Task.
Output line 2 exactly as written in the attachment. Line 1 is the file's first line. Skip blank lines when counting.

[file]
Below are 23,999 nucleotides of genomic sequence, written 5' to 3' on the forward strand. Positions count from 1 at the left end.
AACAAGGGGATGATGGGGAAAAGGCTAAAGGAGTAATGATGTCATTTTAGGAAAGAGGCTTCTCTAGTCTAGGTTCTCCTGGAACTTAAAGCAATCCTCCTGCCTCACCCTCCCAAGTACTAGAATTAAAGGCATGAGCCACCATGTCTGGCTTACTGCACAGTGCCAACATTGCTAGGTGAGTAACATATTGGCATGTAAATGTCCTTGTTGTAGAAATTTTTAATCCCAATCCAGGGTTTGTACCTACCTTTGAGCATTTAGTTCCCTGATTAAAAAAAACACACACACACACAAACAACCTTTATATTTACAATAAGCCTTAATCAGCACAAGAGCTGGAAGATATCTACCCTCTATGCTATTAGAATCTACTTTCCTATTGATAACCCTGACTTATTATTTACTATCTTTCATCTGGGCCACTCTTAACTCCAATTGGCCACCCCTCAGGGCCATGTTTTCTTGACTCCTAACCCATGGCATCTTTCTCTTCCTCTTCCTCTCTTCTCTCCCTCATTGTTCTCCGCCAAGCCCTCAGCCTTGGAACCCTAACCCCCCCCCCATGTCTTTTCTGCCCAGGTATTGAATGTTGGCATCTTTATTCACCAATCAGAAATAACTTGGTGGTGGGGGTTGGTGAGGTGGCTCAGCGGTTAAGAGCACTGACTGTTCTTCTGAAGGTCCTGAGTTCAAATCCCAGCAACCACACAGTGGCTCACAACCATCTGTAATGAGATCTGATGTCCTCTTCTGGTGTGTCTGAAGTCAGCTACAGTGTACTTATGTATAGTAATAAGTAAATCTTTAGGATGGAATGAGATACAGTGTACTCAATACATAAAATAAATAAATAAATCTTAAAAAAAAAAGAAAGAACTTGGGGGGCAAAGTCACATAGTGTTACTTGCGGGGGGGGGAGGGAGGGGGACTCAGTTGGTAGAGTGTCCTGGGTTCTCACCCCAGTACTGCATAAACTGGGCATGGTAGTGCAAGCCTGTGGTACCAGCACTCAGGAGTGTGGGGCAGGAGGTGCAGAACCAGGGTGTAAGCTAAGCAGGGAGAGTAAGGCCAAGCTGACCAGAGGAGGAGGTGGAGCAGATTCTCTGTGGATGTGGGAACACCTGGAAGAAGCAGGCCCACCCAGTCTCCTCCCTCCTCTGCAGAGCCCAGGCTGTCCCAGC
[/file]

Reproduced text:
AACAAGGGGATGATGGGGAAAAGGCTAAAGGAGTAATGATGTCATTTTAGGAAAGAGGCTTCTCTAGTCTAGGTTCTCCTGGAACTTAAAGCAATCCTCCTGCCTCACCCTCCCAAGTACTAGAATTAAAGGCATGAGCCACCATGTCTGGCTTACTGCACAGTGCCAACATTGCTAGGTGAGTAACATATTGGCATGTAAATGTCCTTGTTGTAGAAATTTTTAATCCCAATCCAGGGTTTGTACCTACCTTTGAGCATTTAGTTCCCTGATTAAAAAAAACACACACACACACAAACAACCTTTATATTTACAATAAGCCTTAATCAGCACAAGAGCTGGAAGATATCTACCCTCTATGCTATTAGAATCTACTTTCCTATTGATAACCCTGACTTATTATTTACTATCTTTCATCTGGGCCACTCTTAACTCCAATTGGCCACCCCTCAGGGCCATGTTTTCTTGACTCCTAACCCATGGCATCTTTCTCTTCCTCTTCCTCTCTTCTCTCCCTCATTGTTCTCCGCCAAGCCCTCAGCCTTGGAACCCTAACCCCCCCCCCATGTCTTTTCTGCCCAGGTATTGAATGTTGGCATCTTTATTCACCAATCAGAAATAACTTGGTGGTGGGGGTTGGTGAGGTGGCTCAGCGGTTAAGAGCACTGACTGTTCTTCTGAAGGTCCTGAGTTCAAATCCCAGCAACCACACAGTGGCTCACAACCATCTGTAATGAGATCTGATGTCCTCTTCTGGTGTGTCTGAAGTCAGCTACAGTGTACTTATGTATAGTAATAAGTAAATCTTTAGGATGGAATGAGATACAGTGTACTCAATACATAAAATAAATAAATAAATCTTAAAAAAAAAAGAAAGAACTTGGGGGGCAAAGTCACATAGTGTTACTTGCGGGGGGGGGAGGGAGGGGGACTCAGTTGGTAGAGTGTCCTGGGTTCTCACCCCAGTACTGCATAAACTGGGCATGGTAGTGCAAGCCTGTGGTACCAGCACTCAGGAGTGTGGGGCAGGAGGTGCAGAACCAGGGTGTAAGCTAAGCAGGGAGAGTAAGGCCAAGCTGACCAGAGGAGGAGGTGGAGCAGATTCTCTGTGGATGTGGGAACACCTGGAAGAAGCAGGCCCACCCAGTCTCCTCCCTCCTCTGCAGAGCCCAGGCTGTCCCAGC